Challenge flag rule, tuck rule changed by near-unanimous vote

Posted Mar 20, 2013

The now-infamous challenge flag rule that cost the Detroit Lions a touchdown on Thanksgiving Day against the Texans has been changed and a new crown-of-the-helmet rule raises controversy in Phoenix

Jeff Fisher
St. Louis Rams head coach and co-chairman of the competition committee Jeff Fisher explaining rule changes at owners meetings in Phoenix. (AP Images)
PHOENIX – Player safety and common sense were the key elements in three of the proposed rules changes that were passed Wednesday by the NFL's owners as they closed out their year's meetings.

The rule prohibiting offensive players from initiating forceful contact with the crown of their helmets was the most controversial among current and former players who were against it – most of them being running backs – but passed by a 31-1 vote. Cincinnati cast the only negative vote.

There was little fresh controversy on two other rule changes that passed, and both could be classified as common sense. The "Tuck Rule" was eliminated, and the challenge flag rule was modified.

The Lions surely thought a change in the challenge flag rule came four months too late to help them. The rule became famous -- or infamous --  by a challenge flag thrown by Detroit Lions coach Jim Schwartz in last season's overtime loss to the Houston Texans on Thanksgiving Day.

Schwartz threw the flag when it was clear that Texans running back Justin Forsett was down by contact on a running play midway through the third quarter. Officials did not rule him down, and Forsett got up and continued running in what became an 81-yard touchdown run.

All scoring plays are automatically reviewed. Had no flag been thrown, Forsett's run would have been called back and made a six-yard gain, giving the Texans third and four at their 25.

The rule in place at the time made it a penalty to challenge a play that is automatically reviewable. The touchdown stood up, cutting the Lions' lead to 24-21. The Lions also were docked 15 yards on the ensuing kickoff. The Texans went on to win.

A national television audience saw what was clearly a loophole in the rules.

Shortly after the game, league officials said the rule that essentially awarded a team an undeserved touchdown was "too punitive." There was little doubt that it was going to be eliminated at this year's meetings.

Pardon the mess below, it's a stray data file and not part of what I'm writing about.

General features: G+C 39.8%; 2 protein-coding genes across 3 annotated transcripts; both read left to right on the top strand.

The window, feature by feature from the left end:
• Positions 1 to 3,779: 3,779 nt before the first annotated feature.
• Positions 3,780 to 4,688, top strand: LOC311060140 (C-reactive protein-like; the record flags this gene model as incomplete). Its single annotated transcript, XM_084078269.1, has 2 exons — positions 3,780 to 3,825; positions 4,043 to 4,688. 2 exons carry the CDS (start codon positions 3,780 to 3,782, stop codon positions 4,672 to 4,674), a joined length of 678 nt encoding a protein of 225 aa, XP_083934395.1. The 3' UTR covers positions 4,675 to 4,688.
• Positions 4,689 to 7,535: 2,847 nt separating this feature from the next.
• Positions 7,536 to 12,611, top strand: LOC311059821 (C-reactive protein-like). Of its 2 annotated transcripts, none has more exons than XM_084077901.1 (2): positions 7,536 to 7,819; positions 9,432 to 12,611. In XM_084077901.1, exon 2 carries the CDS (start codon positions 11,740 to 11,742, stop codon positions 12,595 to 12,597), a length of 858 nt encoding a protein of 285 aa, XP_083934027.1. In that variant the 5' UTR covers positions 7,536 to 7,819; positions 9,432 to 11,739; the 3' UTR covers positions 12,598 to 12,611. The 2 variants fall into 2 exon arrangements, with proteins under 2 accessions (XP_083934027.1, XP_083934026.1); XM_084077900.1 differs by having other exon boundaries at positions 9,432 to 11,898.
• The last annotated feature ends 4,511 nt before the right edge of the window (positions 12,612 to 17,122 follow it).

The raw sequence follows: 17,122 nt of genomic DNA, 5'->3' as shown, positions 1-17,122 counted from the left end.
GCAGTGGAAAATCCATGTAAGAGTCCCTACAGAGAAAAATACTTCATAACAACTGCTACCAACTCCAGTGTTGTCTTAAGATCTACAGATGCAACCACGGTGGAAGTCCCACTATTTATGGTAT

Under the new rule, the coach loses a timeout when challenging a play that is automatically reviewable but gets back the challenge if the play is overturned. The coach's team also is assessed a 15-yard penalty.

The "Tuck Rule" – which helped the Patriots beat the Raiders in the 2001 season playoffs – was eliminated by a 29-1 vote with two abstentions.

The "tuck rule" became famous when Patriots quarterback Tom Brady was hit trying to pass deep in Raiders' territory. The ball came loose, and the Raiders recovered, apparently icing the game. But referee Walt Coleman invoked the tuck rule, which returned possession to the Patriots because Brady was bringing the ball back to his body when hit.

The Patriots won the game in overtime and went on to win the first of three Super Bowls in four years.

Coleman's decision was correct, even though common sense dictated that Brady lost the ball on a fumble. It took 11 seasons to eliminate the tuck rule, but only four months to change the challenge flag rule.

The crown of the helmet rule expands the league's program to promote player safety. Although it applies to all players, offensive players will be affected most, particularly running backs.

The rule makes it a 15-yard penalty for any player outside the tackle box to make contact with another player with the crown of his helmet.

St. Louis Rams head coach Jeff Fisher cited three elements that constitute hitting with the crown: squaring up, having the head down and delivering a "forceful blow" to the opposing player.

The penalty is 15 yards from the spot of the foul.

If a running back, for example, incurs the penalty at the five-yard line and continues into the end zone, the TD would be wiped out and 15 yards would be walked off from the five back to the 20.

In the same circumstance, if a defensive player committed the foul at the five and the back scored, the TD would stand, and the spot on the ensuing kickoff would be advanced 15 yards, to the 50.

Also passed Wednesday was a rule prohibiting the rush team from overloading on one side or the other on kicking plays. A maximum of six players can line up on either side of the ball, and the rush team is not allowed to have one player push another in an attempt to block the kick.